Next two races suit our car – Whitmarsh

McLaren team principal Martin Whitmarsh believes the MP4/25 should be well suited to the next two tracks on the calendar.

The Circuit Gilles Villeneuve and Valencia street track both have long straights where the McLaren excels and few of the fast corners that suit Red Bull’s RB6.

Speaking during the Vodafone McLaren Mercedes phone-in he said:

We’ve got a few more development items on the car for this weekend. This ought to be where we are quickest.

It’s undoubtedly the case at the moment that the Red Bull is very strong in long, high-speed corners. Fortunately the next two Grands Prix don’t feature a lot of those. We hope that we’ll be strong there.

But of course while we’re developing our car we never know what Red Bull, Mercedes and Ferrari are going to turn up with. Maybe they’ll turn up with a larger step forward than us.

We’ve got a new front wing again. We had a new front wing as part of the package in Istanbul, that didn’t work, we think we’ve understood that so we’ve modified it and hopefully that will work.

We also have a new rear wing lower element and modifications to the diffuser. So we’ve got a reasonable aerodynamic package which we hope will take us a few steps forward.
Martin Whitmarsh

Whitmarsh believes that the team are now more than a match for Red Bull on race pace:

Red Bull still had an advantage on us in qualifying [in Turkey]. But I think it was clear in the race that we had a faster race pace which was very encouraging.

And I think that is down to solid work developing the car. We try to bring small, incremental improvements to the car on a continuous basis.

When you look at Red Bull’s package at Barcelona, it’s very easy to go looking for the ‘eureka’ development that’s going to catch up but in my experience you’ve just got to work away at finding downforce, reducing drag, improving the balance and that’s what we’ve done.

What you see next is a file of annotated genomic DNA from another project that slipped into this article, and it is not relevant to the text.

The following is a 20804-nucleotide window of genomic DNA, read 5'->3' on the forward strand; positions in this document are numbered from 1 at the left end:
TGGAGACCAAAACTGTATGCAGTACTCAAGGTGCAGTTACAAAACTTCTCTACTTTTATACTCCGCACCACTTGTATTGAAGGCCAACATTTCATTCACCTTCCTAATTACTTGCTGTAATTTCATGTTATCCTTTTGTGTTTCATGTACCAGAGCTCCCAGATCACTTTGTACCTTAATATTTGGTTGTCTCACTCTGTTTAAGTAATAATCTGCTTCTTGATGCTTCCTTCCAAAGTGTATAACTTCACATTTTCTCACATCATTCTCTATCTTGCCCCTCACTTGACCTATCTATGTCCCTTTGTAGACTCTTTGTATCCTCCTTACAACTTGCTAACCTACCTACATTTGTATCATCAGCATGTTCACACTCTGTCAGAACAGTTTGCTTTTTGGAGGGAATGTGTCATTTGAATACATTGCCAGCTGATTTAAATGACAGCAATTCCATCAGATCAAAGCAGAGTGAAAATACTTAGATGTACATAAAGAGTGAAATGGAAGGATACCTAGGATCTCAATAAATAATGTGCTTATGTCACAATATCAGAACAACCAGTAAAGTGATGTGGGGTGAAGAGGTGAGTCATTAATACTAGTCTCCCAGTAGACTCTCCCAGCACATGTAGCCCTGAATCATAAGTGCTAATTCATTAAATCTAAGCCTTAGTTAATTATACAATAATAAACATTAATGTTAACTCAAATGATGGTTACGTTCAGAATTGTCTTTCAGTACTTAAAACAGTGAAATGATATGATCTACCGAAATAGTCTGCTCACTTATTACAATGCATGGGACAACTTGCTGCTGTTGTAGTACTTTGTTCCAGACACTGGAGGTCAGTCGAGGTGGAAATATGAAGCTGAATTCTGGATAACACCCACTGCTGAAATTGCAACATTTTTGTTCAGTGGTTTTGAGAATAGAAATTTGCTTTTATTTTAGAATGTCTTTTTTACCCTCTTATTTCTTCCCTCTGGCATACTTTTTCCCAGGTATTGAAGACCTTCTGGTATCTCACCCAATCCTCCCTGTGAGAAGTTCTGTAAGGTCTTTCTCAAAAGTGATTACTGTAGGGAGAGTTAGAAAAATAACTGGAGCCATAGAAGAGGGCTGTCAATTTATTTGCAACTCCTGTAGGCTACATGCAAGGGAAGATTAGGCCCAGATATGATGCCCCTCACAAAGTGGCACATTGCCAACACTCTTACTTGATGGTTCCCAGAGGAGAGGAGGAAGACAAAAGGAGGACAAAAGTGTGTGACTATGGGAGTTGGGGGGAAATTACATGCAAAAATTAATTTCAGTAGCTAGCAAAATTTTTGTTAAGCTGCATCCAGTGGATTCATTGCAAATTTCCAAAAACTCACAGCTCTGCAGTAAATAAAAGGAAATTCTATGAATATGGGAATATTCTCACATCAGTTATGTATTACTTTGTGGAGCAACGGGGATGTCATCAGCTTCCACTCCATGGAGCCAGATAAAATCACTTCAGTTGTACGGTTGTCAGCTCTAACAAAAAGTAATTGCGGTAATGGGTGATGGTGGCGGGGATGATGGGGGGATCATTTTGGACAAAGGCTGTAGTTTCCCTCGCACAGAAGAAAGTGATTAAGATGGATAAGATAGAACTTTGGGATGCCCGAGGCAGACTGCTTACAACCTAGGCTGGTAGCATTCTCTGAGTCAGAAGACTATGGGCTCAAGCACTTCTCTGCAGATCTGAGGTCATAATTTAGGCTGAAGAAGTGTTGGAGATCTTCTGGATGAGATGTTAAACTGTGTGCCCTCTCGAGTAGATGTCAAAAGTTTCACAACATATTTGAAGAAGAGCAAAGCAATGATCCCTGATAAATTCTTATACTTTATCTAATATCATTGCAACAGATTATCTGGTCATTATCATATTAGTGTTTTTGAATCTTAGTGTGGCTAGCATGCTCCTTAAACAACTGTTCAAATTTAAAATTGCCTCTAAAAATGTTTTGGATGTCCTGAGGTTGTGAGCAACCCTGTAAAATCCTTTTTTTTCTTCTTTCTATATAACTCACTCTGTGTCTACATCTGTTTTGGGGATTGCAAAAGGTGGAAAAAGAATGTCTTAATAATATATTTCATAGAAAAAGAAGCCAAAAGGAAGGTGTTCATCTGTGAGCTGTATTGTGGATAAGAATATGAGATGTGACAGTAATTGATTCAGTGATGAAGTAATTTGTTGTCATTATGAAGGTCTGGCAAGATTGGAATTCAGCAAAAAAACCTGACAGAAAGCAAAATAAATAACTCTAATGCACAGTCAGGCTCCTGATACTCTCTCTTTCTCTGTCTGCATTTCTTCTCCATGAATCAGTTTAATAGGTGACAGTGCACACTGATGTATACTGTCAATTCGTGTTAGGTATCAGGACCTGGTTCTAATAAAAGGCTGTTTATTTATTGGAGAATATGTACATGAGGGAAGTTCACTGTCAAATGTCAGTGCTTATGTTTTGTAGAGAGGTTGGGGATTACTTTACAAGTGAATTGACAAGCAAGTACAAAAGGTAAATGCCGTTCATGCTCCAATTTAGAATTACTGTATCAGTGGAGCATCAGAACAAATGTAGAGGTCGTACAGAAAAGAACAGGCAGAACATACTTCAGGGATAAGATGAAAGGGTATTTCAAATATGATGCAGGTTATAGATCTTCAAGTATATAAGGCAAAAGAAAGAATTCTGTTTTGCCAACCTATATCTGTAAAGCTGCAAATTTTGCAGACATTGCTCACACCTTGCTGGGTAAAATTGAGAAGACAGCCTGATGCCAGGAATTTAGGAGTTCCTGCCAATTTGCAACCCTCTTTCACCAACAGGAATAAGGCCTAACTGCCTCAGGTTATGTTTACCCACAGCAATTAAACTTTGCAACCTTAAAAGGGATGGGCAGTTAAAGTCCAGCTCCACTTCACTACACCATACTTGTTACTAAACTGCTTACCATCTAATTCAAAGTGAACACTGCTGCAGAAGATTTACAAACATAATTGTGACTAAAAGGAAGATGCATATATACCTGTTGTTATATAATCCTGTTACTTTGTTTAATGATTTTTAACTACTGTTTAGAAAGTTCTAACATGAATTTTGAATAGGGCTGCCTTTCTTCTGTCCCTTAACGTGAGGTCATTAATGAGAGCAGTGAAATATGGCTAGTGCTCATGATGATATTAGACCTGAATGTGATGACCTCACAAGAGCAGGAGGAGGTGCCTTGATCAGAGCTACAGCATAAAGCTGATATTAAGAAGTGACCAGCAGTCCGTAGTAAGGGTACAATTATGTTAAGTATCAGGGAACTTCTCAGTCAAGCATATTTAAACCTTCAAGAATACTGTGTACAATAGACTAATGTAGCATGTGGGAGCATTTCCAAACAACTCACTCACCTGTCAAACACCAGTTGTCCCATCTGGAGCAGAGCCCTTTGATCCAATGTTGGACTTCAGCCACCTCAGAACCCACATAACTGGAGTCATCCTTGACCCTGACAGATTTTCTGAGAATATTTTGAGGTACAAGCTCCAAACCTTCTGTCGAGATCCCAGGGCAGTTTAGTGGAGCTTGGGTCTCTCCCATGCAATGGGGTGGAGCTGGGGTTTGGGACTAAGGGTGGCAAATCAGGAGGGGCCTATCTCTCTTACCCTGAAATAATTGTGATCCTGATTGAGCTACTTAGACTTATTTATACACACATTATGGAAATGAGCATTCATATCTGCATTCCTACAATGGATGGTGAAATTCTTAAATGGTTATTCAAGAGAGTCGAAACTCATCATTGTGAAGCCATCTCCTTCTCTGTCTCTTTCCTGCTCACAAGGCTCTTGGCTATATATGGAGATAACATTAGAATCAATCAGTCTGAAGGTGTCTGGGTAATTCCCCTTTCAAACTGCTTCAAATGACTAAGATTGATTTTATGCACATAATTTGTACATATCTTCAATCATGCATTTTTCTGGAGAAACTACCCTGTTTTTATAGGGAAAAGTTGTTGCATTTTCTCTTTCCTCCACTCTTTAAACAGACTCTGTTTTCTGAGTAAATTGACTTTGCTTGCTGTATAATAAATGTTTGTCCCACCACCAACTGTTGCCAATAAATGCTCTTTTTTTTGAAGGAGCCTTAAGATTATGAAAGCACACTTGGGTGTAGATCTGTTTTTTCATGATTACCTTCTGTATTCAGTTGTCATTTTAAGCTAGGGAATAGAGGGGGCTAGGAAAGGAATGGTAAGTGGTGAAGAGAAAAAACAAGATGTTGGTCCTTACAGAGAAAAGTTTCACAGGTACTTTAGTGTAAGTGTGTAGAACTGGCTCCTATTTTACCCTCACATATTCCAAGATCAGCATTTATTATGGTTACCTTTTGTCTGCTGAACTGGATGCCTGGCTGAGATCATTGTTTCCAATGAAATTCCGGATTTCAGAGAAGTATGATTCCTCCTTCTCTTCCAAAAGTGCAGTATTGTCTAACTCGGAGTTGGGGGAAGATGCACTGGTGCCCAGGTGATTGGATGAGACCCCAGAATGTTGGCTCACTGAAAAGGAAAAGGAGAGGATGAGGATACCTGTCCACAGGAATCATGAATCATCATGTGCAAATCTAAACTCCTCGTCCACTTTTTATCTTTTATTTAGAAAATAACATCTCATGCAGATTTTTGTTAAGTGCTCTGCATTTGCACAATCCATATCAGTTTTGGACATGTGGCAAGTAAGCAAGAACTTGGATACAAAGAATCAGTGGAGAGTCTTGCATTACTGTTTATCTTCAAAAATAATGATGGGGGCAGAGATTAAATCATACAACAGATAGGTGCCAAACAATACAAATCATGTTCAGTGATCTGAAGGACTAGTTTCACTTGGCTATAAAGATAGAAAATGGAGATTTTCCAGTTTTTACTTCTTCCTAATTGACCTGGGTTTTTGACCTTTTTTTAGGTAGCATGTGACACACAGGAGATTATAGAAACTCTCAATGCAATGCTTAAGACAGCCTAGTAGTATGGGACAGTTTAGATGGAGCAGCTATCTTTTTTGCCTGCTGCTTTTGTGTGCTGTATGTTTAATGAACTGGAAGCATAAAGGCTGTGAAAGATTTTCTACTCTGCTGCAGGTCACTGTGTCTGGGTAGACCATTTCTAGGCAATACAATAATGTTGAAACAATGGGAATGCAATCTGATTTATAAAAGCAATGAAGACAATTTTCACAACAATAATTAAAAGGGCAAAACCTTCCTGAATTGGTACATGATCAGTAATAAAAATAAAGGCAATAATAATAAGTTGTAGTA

Red Bull haven’t stood still. They’re a good team and I think we pride ourselves on trying to quicker than our competitors, I think we proved that last year. We’ll try to do it to the end this year.
Martin Whitmarsh

He was also asked whether FOTA was supportive of calls for three-car teams. Whitmarsh said that was something that would only happen if the number of teams dropped. He would like to see it used to bring drivers like World Rally champion Sebastien Loeb into the sport.

It hasn’t been discussed recently. A third car is an idea if you get a reduced number of teams. FOTA is working hard to find ways in which we can encourage and allow all of the teams which are currently members – which is all of them – to flourish.

If you introduce a third car McLaren, Red Bull, Ferrari, Mercedes would all be, probably happy to have a third car. But I think in fairness to the smaller teams it would only disadvantage them further.

So in the event that the number of teams in the sport dropped below ten – and we’re hoping it’ll be 13 next year – then I think it would be a fantastic opportunity, if we attached to the third car some regulations that encouraged some of the very competent but non-Formula 1 experts to participate. I think it would create some interesting spectacle and public interest.
Martin Whitmarsh

Read more: Hamilton?s engineer got it wrong over Button pass, Whitmarsh admits

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19 comments on Next two races suit our car – Whitmarsh

  1. Well MotoGP doesn’t suffer terribly from having sattilite teams, but I just don’t want it in F1, the fact that we have so many teams that all look somewhat different in the bike has always been a great part of F1. I think Whitmarsh laid down the law fairly sucsfully there. Three car teams will only be necassary once theres less than 20 cars on the grid.